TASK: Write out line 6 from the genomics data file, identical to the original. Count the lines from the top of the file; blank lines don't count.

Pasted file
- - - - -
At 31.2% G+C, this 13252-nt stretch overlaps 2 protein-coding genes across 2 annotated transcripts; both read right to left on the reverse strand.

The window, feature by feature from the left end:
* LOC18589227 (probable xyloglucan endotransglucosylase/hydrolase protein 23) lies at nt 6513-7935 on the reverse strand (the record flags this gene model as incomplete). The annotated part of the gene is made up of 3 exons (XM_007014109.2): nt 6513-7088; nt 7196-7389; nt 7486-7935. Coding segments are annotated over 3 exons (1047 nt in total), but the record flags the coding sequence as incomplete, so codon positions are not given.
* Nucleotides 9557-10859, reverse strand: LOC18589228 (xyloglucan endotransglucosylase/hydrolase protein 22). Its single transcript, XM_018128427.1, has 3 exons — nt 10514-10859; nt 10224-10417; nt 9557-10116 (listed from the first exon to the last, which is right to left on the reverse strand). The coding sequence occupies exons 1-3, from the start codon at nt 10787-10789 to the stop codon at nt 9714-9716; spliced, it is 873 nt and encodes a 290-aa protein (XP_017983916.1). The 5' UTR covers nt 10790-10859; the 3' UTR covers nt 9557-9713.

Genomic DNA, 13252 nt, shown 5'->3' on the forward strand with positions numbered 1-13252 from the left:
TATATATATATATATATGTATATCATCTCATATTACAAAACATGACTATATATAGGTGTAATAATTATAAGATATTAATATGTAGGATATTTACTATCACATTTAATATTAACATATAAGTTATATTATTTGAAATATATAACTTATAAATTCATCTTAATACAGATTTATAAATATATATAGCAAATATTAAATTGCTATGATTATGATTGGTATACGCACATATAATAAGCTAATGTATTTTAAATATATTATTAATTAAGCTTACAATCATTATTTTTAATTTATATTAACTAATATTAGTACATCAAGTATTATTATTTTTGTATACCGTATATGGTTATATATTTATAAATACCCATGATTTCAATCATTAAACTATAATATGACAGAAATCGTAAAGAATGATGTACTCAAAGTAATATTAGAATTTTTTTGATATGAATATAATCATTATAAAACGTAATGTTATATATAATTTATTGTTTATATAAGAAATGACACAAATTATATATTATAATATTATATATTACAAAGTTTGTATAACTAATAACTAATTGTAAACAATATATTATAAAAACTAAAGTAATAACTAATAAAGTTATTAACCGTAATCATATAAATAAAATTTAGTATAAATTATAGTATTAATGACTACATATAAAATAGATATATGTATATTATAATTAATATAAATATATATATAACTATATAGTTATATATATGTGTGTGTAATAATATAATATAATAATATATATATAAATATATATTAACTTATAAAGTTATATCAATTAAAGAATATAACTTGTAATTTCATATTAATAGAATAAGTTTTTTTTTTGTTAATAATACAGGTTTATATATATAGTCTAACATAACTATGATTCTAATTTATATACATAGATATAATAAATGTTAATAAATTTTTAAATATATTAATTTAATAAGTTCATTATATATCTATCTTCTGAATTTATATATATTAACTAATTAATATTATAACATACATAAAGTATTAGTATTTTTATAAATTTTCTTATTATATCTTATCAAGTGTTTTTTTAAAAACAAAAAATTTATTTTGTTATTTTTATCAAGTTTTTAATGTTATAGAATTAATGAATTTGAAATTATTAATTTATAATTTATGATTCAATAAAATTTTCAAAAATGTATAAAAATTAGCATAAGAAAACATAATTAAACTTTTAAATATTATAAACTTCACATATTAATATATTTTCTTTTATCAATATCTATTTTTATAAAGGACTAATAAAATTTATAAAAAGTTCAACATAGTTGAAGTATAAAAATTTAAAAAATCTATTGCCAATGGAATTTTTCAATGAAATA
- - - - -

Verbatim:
TATATATATATATATATGTATATCATCTCATATTACAAAACATGACTATATATAGGTGTAATAATTATAAGATATTAATATGTAGGATATTTACTATCACATTTAATATTAACATATAAGTTATATTATTTGAAATATATAACTTATAAATTCATCTTAATACAGATTTATAAATATATATAGCAAATATTAAATTGCTATGATTATGATTGGTATACGCACATATAATAAGCTAATGTATTTTAAATATATTATTAATTAAGCTTACAATCATTATTTTTAATTTATATTAACTAATATTAGTACATCAAGTATTATTATTTTTGTATACCGTATATGGTTATATATTTATAAATACCCATGATTTCAATCATTAAACTATAATATGACAGAAATCGTAAAGAATGATGTACTCAAAGTAATATTAGAATTTTTTTGATATGAATATAATCATTATAAAACGTAATGTTATATATAATTTATTGTTTATATAAGAAATGACACAAATTATATATTATAATATTATATATTACAAAGTTTGTATAACTAATAACTAATTGTAAACAATATATTATAAAAACTAAAGTAATAACTAATAAAGTTATTAACCGTAATCATATAAATAAAATTTAGTATAAATTATAGTATTAATGACTACATATAAAATAGATATATGTATATTATAATTAATATAAATATATATATAACTATATAGTTATATATATGTGTGTGTAATAATATAATATAATAATATATATATAAATATATATTAACTTATAAAGTTATATCAATTAAAGAATATAACTTGTAATTTCATATTAATAGAATAAGTTTTTTTTTTGTTAATAATACAGGTTTATATATATAGTCTAACATAACTATGATTCTAATTTATATACATAGATATAATAAATGTTAATAAATTTTTAAATATATTAATTTAATAAGTTCATTATATATCTATCTTCTGAATTTATATATATTAACTAATTAATATTATAACATACATAAAGTATTAGTATTTTTATAAATTTTCTTATTATATCTTATCAAGTGTTTTTTTAAAAACAAAAAATTTATTTTGTTATTTTTATCAAGTTTTTAATGTTATAGAATTAATGAATTTGAAATTATTAATTTATAATTTATGATTCAATAAAATTTTCAAAAATGTATAAAAATTAGCATAAGAAAACATAATTAAACTTTTAAATATTATAAACTTCACATATTAATATATTTTCTTTTATCAATATCTATTTTTATAAAGGACTAATAAAATTTATAAAAAGTTCAACATAGTTGAAGTATAAAAATTTAAAAAATCTATTGCCAATGGAATTTTTCAATGAAATA